The "obvious" becomes much more critical. On a bike, avoidable circumstances are more likely to kill or maim you, so ALWAYS watch for them. Always leave an escape route. Always watch for vehicles turning into your path, especially near high-turn areas like gas stations, donut shops etc. (way too many bikers have "Officer I didn't see him!" for an epitaph on their gravestone). When you overtake a vehicle, spend as little time as possible in their blind spot. Always "block" your lane like they teach you in MSF - especially when you don't have a shoulder available as a backup escape. Never follow open-bed trucks and pickup trucks - what flies off the back will kill you fast. Always slow down approaching blind curves and blind hill crests. Slow down in forested areas where heavy shadows can play havoc with your visibility of the road. Always watch the road for gravel, but keep your head UP, not looking down at the pavement. Slow down in bad weather, construction zones, or any bad road conditions. Respect the community you're riding in -- slow down near schools and school buses.

Last edited by Triple Threat; 10-12-2014 at 01:45 PM.
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Old 06-02-2011, 06:42 AM   #2 (permalink)
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Thank You. It is important to take the time to re-visit the basics.
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Old 06-06-2011, 03:47 PM   #3 (permalink)
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Great post, thanks for sharing!

I've been riding about 5 years, have taken a BRC and ERC in the states, then an ERC and BRC in Japan (...stupid PACAF motorcycling rules, don't ask), and am still learning, reading, and continuing to try and make myself as safe as possible...

It's those damn cagers that are out to get us though.
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Old 06-06-2011, 04:28 PM   #4 (permalink)
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Thanks! My girlfriend is taking the MSF course this coming up weekend and this will be a good pre-read for her.

I have been riding for a little over 6 years now and I took it slow. My first bike was a 50cc cruiser. I put 500 miles on the bike in my neighborhood...never did I venture to the main streets or streets with stoplights. I waited until I hit about 600 miles before I got on the back roads....waited until 800miles before I got on the back freeways. At 1000 miles, I finally road on the major roads and at 1500..the E-Way. I repeated the EXACT same process when I got my Kawi ZX-6R 1.5 years later. Take it slow, start small. Ironically, I bought a Nina 250 about 6 months after the 6R and enjoyed riding all over again. I used that bike for more aggressive riding in the twisties. Once I was pretty confident with that...I moved back to the 6R.

My girlfriend has been riding my 250 for the last month in the neighborhood and she is pretty confident after 300 miles. She says she is ready...and I told her, "You owe me at least 300 more miles"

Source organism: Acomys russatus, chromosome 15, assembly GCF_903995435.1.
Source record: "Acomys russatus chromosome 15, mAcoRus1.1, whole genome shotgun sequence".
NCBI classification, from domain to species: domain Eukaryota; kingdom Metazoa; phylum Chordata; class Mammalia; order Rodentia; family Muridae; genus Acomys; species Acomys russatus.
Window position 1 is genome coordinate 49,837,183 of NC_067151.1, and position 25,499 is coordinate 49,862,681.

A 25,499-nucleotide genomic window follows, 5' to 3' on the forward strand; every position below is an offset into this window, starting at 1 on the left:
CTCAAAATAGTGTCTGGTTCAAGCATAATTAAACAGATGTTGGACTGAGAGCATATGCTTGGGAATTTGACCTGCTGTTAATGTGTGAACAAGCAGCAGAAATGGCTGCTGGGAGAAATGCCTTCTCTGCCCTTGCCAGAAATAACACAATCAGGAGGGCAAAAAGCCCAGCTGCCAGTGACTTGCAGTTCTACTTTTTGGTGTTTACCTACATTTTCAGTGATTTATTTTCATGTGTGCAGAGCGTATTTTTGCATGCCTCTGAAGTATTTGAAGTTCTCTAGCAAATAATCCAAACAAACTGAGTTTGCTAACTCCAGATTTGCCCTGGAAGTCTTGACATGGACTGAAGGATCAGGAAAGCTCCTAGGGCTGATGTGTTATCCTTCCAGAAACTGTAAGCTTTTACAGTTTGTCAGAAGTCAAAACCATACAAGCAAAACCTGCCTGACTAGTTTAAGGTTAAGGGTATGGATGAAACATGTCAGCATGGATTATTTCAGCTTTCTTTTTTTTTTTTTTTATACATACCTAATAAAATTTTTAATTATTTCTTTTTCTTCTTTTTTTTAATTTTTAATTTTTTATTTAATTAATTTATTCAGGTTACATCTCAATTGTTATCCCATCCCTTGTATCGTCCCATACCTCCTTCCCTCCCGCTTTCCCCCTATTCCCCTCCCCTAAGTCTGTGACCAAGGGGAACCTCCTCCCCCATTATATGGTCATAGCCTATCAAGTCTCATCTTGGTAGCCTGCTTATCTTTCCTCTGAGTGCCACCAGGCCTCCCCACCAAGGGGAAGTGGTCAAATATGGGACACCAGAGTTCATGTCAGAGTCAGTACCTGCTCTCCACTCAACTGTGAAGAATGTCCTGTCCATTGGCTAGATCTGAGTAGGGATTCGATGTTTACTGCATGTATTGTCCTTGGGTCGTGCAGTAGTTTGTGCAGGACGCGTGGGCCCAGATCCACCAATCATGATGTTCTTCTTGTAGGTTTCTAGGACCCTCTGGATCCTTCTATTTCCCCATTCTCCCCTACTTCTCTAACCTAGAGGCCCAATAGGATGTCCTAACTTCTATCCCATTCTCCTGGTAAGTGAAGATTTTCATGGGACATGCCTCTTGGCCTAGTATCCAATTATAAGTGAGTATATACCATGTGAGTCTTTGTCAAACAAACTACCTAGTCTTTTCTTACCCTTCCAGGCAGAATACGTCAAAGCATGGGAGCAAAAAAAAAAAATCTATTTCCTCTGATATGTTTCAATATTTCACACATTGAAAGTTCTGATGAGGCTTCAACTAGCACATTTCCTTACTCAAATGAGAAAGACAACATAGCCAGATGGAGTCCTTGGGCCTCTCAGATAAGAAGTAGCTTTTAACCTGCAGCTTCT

Be safe everybody and after you ride, critique yourself and learn from it. Most guys just assume they are good without even questioning how good they think they are. I have well over 50,000 miles of experience on different types of bikes but I swear I learn something new each day.
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Old 06-06-2011, 10:38 PM   #5 (permalink)
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You're all are right on.

I've been riding for 32 years, I consider myself in the "still learning" phase of my motorcycling. Most times I ride, I'll choose to work on something to better myself.

About 4 years ago I started doing track days, the best thing I took from this is that going on fast on the streets is for idiots. If I have to hit the brakes prior to a turn, it's a "check" to myself that I'm going to fast. However, I'm not perfect, and on occasion, I'll allow myself a 7/10th pace ride, which still leaves plenty of room for safety (7/10th pace for me is where I do quick-tap [less than 1 second] braking prior to a corner).

All the best,

Triple

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Old 01-08-2012, 01:14 AM   #6 (permalink)
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My first bike was a kawi zx6, put about 6k miles on it, then bought the s1k, never dropped the kawi, but first day I rode off the lot in the s1k I went down, was doing about 40mph, could have happened on a 125cc, been riding for 3 years now and thankfully that was my only accident. Now have about 15k miles under my belt, every second I'm riding I'm 200% alert always watching out for anything that could happen. Personally I don't think a 125/250cc bike is for everyone to start on, a lot depends on a persons maturity level, but that's just my 2c
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Old 02-02-2012, 02:02 AM   #7 (permalink)
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First bike was an 06 kawi 636. Street and track in the first year and loved the thing. Pleanty of 100+mph slides and you can pick the thing up, replace the sliders and the woodcraft pegs and keep going the next session out. Sold the the thing because that would force me to buy a s1000rr before the next season. I hope the thing stands up the the same abuse i put my Kawi through!!!!